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The very first time I said “I love you” to another person, I think I was around nineteen years old. And as you might suspect, it was after a “bout” of lovemaking. Janine and I had been dating for several months and the words actually expressed the tender wash of post-coital feelings running all through my body. So, I was feeling safer than safe, and I truly meant it when I said it. It was a spontaneous expression of the oxytocin-serotonin-dopamine-infused energy flowing in the moment.

Vulnerability Trap

It was also a very vulnerable feeling, one that I wouldn’t necessarily want to take with me out into the larger world where competition is rife and vulnerability is often exploited as weakness. vulnerability.jpgFor example, you rarely, if ever, hear those words spoken in workplaces like Google or Amazon or Walmart…or in Congress (not that I really know, first-hand. I’m making an educated guess based upon what I know about the how the brain works). It’s vulnerability that allows loving feelings to surface, which is one reason we often feel loving with puppies, kittens and babies. It’s also absence of fear.

Men often find themselves in a double bind when it comes to vulnerability and saying, “I love you.” While the idea of vulnerability in men is given lip service to by women in heterosexual relationships, actual vulnerability in men is not especially welcome – for lots of reasons, conscious and unconscious. There’s quite a comical Seinfeld episode with the “I Love You” roles explored – George Costanza consults with Jerry, Elaine and Kramer about whether he should vulnerably expose himself and say  “I love you” to his girlfriend, Deanna. To do so and not get an “I love you” back is to be left with “the Big Matzo Ball.” If you haven’t seen the episode, you can still probably guess what happens.

It’s All In the Details

Turns out there are a number of neurological reasons for love being challenging to verbally express. A large part of it comes down to our early learning and the way our brains become organized. Some of us have grown, grown up with, or inherited brains that are aware of and can express a high degree of “emotional granularity.” Emotional granularity refers to the ability to put feelings into words with a great deal of differentiation and/or complexity.  The greater your granularity, the more precisely you can experience yourself and your emotional world. Instead of simply feeling angry, people with highly developed emotional granularity might use words like peeved, incensed or infuriated to more finely identify, capture and express the feeling.

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Dr. Lisa Feldman Barrett

When it comes to expressing love verbally in response to internal affect, we might experience the granularity of it as feeling cuddly, affectionate, appreciative, adoring, tender, infatuated and many fine distinctions in between. Emotion researcher Lisa Barrett has found that “the greater the emotional granularity people have, the less likely they are to freak out when angry, to drown their feelings in booze, and the more likely they are to be able to find positive takeaways from difficult emotional experiences. They’re also better with emotion regulation, or the crucial life skill of not having to hit something whenever they’re angry, run away when they’re afraid, or laugh when they’re anxious. High-granularity people also go to the doctor less and take less medication, signaling not only psychological, but physical health.” They’re also able to tell people they love them when they do.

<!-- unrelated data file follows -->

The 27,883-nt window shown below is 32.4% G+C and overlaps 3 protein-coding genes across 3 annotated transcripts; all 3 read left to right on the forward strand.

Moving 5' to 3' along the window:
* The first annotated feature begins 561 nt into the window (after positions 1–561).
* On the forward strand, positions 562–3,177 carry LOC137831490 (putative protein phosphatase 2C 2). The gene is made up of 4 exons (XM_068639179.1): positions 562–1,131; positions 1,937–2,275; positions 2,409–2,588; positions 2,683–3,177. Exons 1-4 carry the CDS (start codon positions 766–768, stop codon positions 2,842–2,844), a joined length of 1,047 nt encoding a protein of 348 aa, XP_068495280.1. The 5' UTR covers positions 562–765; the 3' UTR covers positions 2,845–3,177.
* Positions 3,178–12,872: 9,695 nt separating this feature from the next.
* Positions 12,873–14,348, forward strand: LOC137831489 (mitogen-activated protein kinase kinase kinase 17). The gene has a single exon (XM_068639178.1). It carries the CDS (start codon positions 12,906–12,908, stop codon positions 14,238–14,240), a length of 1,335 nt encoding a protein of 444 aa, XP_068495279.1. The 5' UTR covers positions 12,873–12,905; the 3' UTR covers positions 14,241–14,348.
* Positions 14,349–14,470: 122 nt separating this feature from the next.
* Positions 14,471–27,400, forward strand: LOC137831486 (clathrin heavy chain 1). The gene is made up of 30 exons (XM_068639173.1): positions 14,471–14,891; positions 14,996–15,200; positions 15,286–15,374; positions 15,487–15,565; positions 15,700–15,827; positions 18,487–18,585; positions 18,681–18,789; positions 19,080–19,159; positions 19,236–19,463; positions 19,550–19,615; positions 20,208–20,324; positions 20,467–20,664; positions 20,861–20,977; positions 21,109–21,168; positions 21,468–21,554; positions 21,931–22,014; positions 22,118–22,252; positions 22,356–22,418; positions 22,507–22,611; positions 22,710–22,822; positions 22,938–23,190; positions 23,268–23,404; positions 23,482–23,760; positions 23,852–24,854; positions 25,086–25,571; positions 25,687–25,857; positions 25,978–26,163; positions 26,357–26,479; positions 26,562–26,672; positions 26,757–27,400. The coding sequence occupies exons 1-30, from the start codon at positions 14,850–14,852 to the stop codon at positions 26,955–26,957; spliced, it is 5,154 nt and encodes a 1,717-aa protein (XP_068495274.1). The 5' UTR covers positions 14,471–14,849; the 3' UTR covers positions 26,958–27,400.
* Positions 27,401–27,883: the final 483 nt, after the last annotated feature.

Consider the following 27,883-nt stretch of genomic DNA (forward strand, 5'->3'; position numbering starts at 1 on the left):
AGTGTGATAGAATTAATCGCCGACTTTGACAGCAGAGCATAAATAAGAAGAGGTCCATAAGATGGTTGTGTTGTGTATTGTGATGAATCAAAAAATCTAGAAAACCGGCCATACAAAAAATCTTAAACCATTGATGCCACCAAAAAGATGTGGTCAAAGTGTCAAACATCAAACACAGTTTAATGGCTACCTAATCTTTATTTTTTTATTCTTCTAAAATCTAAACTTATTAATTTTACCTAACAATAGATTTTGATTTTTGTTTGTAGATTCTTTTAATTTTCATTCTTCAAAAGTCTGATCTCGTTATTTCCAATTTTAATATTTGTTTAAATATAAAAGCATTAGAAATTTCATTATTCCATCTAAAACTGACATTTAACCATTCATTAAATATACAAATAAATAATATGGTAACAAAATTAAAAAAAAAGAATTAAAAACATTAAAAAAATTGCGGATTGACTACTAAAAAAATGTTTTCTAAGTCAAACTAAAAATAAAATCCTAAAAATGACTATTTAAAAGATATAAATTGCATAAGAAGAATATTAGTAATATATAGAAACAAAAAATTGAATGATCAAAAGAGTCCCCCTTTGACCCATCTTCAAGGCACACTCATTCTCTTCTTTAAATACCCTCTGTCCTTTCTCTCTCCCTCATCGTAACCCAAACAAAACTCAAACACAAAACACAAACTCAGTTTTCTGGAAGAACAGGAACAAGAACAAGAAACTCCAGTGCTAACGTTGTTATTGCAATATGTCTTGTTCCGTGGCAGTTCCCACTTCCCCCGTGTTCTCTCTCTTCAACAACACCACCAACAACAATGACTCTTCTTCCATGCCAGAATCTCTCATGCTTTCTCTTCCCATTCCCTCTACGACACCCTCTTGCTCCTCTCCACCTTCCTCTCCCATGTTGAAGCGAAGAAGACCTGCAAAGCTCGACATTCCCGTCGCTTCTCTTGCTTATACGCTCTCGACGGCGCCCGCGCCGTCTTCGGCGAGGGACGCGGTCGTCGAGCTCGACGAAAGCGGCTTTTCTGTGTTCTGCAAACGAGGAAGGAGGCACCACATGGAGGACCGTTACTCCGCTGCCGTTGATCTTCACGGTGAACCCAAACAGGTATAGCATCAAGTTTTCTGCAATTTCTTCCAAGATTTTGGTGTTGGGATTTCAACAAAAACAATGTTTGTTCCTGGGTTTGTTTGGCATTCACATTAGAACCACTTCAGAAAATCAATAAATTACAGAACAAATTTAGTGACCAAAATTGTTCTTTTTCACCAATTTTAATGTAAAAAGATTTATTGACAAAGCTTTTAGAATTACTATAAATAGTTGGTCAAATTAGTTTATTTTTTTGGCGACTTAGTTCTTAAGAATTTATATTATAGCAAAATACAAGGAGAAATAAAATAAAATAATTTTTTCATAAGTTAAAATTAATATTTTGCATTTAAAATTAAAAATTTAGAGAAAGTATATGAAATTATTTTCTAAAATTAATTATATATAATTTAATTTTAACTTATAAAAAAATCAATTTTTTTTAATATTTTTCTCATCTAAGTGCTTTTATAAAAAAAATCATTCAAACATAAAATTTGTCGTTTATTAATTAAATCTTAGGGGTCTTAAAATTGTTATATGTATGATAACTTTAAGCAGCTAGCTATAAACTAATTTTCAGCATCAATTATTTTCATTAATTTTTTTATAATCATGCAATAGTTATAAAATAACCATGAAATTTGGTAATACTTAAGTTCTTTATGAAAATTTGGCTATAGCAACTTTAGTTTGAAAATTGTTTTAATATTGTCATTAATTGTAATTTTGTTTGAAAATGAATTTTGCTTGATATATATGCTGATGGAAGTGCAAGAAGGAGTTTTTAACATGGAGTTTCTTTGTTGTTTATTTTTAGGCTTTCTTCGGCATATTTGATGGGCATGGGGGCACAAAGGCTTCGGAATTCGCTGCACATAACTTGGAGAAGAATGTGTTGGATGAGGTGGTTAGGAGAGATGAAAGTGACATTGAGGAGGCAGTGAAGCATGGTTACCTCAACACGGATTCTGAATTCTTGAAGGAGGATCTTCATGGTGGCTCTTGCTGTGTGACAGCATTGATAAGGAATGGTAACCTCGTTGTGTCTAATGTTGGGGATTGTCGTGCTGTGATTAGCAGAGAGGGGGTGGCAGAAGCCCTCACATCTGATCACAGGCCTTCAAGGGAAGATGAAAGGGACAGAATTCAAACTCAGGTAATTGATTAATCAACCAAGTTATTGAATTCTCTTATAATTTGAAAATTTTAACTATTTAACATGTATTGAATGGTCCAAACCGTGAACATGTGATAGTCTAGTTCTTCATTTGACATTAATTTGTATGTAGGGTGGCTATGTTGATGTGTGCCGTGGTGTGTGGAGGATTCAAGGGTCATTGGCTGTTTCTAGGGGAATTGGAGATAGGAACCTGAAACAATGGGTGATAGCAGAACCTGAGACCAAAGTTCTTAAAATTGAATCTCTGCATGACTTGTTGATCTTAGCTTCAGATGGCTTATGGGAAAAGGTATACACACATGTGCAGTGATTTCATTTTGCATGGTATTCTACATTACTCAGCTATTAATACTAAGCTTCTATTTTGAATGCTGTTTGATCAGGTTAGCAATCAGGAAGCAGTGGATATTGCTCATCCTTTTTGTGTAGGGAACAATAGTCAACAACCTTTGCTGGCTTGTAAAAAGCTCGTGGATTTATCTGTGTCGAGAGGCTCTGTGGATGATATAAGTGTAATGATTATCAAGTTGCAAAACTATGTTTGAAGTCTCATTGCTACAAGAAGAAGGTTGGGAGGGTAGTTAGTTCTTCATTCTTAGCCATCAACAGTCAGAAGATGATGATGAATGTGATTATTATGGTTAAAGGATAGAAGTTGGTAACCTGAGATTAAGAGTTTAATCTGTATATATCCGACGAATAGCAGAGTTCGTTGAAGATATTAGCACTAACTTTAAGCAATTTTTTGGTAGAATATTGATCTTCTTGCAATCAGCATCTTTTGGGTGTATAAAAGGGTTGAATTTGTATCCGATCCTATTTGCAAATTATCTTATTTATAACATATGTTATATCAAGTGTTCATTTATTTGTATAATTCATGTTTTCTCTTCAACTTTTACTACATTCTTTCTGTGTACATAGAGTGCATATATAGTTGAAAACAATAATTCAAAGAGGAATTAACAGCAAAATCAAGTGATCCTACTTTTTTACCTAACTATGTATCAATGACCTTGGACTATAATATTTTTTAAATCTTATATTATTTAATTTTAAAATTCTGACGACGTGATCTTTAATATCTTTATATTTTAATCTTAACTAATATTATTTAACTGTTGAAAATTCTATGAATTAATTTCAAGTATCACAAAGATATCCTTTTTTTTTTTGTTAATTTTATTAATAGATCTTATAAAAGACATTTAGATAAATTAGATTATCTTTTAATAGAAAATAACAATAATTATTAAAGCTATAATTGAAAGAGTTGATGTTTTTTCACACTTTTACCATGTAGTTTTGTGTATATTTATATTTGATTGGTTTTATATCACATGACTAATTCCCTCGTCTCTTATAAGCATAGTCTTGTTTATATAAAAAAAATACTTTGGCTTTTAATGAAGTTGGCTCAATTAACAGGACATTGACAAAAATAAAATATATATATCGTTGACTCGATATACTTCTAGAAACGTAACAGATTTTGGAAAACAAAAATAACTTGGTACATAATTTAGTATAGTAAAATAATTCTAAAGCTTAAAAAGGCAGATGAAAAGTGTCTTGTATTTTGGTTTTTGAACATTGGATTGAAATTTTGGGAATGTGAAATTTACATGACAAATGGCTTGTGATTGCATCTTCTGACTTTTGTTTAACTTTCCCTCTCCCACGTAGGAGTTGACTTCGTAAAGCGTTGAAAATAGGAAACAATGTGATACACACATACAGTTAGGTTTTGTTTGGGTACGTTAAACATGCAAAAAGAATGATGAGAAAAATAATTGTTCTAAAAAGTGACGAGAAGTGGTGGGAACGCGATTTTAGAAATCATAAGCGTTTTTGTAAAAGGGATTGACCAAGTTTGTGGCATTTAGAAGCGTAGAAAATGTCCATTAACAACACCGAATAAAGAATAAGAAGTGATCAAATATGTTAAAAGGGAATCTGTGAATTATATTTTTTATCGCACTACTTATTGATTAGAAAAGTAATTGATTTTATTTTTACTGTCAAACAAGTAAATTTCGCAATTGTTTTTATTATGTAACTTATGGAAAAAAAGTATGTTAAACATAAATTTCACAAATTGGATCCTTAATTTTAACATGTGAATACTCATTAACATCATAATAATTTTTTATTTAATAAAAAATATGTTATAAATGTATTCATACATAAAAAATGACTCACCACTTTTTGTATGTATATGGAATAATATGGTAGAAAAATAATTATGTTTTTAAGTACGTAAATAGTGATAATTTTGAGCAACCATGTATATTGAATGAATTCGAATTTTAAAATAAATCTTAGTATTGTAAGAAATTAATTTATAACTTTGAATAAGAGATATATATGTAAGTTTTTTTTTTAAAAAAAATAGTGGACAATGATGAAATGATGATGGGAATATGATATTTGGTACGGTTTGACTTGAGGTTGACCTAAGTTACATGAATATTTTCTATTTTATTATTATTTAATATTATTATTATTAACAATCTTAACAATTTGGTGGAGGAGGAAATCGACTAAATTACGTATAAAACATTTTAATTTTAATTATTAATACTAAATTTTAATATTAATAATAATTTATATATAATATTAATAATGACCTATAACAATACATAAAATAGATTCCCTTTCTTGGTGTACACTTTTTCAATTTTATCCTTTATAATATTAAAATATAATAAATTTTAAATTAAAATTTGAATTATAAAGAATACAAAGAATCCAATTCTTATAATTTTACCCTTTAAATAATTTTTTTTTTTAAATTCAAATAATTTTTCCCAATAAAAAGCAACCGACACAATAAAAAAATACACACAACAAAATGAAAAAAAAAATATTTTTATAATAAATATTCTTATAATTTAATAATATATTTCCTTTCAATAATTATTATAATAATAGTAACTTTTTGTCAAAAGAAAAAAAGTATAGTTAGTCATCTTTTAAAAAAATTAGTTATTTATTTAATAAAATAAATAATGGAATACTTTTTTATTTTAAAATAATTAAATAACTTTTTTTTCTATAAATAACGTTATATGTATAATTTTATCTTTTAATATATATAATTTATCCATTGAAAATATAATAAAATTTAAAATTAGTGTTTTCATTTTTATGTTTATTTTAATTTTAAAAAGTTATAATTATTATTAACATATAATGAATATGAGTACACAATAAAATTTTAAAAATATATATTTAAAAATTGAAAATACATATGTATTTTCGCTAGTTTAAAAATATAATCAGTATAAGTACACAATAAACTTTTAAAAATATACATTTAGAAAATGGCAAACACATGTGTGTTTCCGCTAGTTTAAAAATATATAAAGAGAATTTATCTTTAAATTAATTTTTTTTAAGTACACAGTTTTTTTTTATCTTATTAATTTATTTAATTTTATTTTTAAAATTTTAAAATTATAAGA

Expressing Love Is Learned

In order to be free and easy and granular with expressing love, we have to have seen it repeatedly demonstrated over and over again, preferably from before birth, ideally by our fathers to our mothers (and vice versa). When that happens, our brains build increasingly robust networks associated with the experience. It’s those robust networks that ultimately allow for subsequent free and easy expression. Without those networks strongly established in childhood, we definitely have the work of verbally expressing love cut out for us as adults. But that doesn’t mean we’re bad people. Or unloving.  😉

Finally, please accept this love offering – click HERE to enjoy an Enchanted Loom review of Lisa Barrett’s book, How Emotions Are Made: The Secret Life of the Brain.

Recently I got pulled over by the Washington State Highway Patrol for not wearing my seat belt. I was heading home down Route 525 from the local lumber yard – less than a mile from my house – and didn’t bother to put it on. The trooper was driving in the opposite direction and right after passing me, he immediately hung a U-ey.  I saw him do it and when he walked up to my truck I was now wearing the belt. 525792-20161101-rearview-mirror-trafficstop.pngHe asked for my driver’s license and registration of course, and when I pulled it out of my wallet, there sitting behind it was an expired membership card to Mensa. A wave of embarrass- ment ran through my body upon accidentally exposing that card. Mensa is the private membership organization open only to people with a tested IQ in the genius range: 132 or higher on the Stanford-Binet. The expiration date on the card was 45 years ago. I can personally attest, along with National Geographic, that intelligence expires and it’s not a constant. Along with emotion, intelligence fluctuates wildly as a function of what’s happening in me and around me.